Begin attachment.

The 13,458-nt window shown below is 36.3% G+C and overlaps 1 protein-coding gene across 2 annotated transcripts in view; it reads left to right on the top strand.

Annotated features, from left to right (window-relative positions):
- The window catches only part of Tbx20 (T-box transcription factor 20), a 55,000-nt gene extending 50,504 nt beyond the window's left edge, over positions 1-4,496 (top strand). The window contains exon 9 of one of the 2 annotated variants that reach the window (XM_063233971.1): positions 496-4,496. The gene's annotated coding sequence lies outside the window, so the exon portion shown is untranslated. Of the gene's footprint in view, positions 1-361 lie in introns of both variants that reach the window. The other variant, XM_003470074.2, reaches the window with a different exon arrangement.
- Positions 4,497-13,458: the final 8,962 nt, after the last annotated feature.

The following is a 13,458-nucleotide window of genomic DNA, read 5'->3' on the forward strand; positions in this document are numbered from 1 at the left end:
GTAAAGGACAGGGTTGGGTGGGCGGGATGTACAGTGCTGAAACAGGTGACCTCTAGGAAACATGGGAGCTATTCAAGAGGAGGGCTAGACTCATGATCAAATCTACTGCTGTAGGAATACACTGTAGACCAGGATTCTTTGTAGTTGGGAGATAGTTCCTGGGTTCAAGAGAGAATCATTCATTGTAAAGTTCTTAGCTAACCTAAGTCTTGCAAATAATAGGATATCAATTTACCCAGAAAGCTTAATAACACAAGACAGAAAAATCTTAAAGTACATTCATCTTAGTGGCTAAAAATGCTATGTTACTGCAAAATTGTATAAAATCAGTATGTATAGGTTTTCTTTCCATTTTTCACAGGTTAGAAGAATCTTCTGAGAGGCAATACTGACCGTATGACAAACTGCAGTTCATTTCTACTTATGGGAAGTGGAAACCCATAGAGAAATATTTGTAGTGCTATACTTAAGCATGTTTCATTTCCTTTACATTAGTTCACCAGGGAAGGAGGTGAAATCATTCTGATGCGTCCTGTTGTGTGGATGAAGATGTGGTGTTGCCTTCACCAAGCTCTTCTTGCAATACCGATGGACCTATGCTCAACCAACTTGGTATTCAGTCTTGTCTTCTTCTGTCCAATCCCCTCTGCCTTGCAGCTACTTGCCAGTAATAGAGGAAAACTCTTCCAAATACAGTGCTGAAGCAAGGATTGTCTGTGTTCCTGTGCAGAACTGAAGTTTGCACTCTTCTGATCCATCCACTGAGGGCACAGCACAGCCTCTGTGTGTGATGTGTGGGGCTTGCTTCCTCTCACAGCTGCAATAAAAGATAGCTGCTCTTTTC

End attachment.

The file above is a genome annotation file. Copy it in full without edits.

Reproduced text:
The 13,458-nt window shown below is 36.3% G+C and overlaps 1 protein-coding gene across 2 annotated transcripts in view; it reads left to right on the top strand.

Annotated features, from left to right (window-relative positions):
- The window catches only part of Tbx20 (T-box transcription factor 20), a 55,000-nt gene extending 50,504 nt beyond the window's left edge, over positions 1-4,496 (top strand). The window contains exon 9 of one of the 2 annotated variants that reach the window (XM_063233971.1): positions 496-4,496. The gene's annotated coding sequence lies outside the window, so the exon portion shown is untranslated. Of the gene's footprint in view, positions 1-361 lie in introns of both variants that reach the window. The other variant, XM_003470074.2, reaches the window with a different exon arrangement.
- Positions 4,497-13,458: the final 8,962 nt, after the last annotated feature.

The following is a 13,458-nucleotide window of genomic DNA, read 5'->3' on the forward strand; positions in this document are numbered from 1 at the left end:
GTAAAGGACAGGGTTGGGTGGGCGGGATGTACAGTGCTGAAACAGGTGACCTCTAGGAAACATGGGAGCTATTCAAGAGGAGGGCTAGACTCATGATCAAATCTACTGCTGTAGGAATACACTGTAGACCAGGATTCTTTGTAGTTGGGAGATAGTTCCTGGGTTCAAGAGAGAATCATTCATTGTAAAGTTCTTAGCTAACCTAAGTCTTGCAAATAATAGGATATCAATTTACCCAGAAAGCTTAATAACACAAGACAGAAAAATCTTAAAGTACATTCATCTTAGTGGCTAAAAATGCTATGTTACTGCAAAATTGTATAAAATCAGTATGTATAGGTTTTCTTTCCATTTTTCACAGGTTAGAAGAATCTTCTGAGAGGCAATACTGACCGTATGACAAACTGCAGTTCATTTCTACTTATGGGAAGTGGAAACCCATAGAGAAATATTTGTAGTGCTATACTTAAGCATGTTTCATTTCCTTTACATTAGTTCACCAGGGAAGGAGGTGAAATCATTCTGATGCGTCCTGTTGTGTGGATGAAGATGTGGTGTTGCCTTCACCAAGCTCTTCTTGCAATACCGATGGACCTATGCTCAACCAACTTGGTATTCAGTCTTGTCTTCTTCTGTCCAATCCCCTCTGCCTTGCAGCTACTTGCCAGTAATAGAGGAAAACTCTTCCAAATACAGTGCTGAAGCAAGGATTGTCTGTGTTCCTGTGCAGAACTGAAGTTTGCACTCTTCTGATCCATCCACTGAGGGCACAGCACAGCCTCTGTGTGTGATGTGTGGGGCTTGCTTCCTCTCACAGCTGCAATAAAAGATAGCTGCTCTTTTC